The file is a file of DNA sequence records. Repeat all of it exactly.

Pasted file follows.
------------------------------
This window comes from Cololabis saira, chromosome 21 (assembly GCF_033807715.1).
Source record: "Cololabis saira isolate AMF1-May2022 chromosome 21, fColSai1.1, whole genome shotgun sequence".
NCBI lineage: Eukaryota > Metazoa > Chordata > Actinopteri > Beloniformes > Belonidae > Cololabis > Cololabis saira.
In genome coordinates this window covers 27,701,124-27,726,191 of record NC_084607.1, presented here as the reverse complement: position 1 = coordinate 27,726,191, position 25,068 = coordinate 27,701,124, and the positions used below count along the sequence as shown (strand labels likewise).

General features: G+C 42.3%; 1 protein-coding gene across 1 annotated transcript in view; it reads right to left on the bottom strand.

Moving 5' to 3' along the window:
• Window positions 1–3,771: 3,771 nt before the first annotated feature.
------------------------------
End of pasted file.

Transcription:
This window comes from Cololabis saira, chromosome 21 (assembly GCF_033807715.1).
Source record: "Cololabis saira isolate AMF1-May2022 chromosome 21, fColSai1.1, whole genome shotgun sequence".
NCBI lineage: Eukaryota > Metazoa > Chordata > Actinopteri > Beloniformes > Belonidae > Cololabis > Cololabis saira.
In genome coordinates this window covers 27,701,124-27,726,191 of record NC_084607.1, presented here as the reverse complement: position 1 = coordinate 27,726,191, position 25,068 = coordinate 27,701,124, and the positions used below count along the sequence as shown (strand labels likewise).

General features: G+C 42.3%; 1 protein-coding gene across 1 annotated transcript in view; it reads right to left on the bottom strand.

Moving 5' to 3' along the window:
• Window positions 1–3,771: 3,771 nt before the first annotated feature.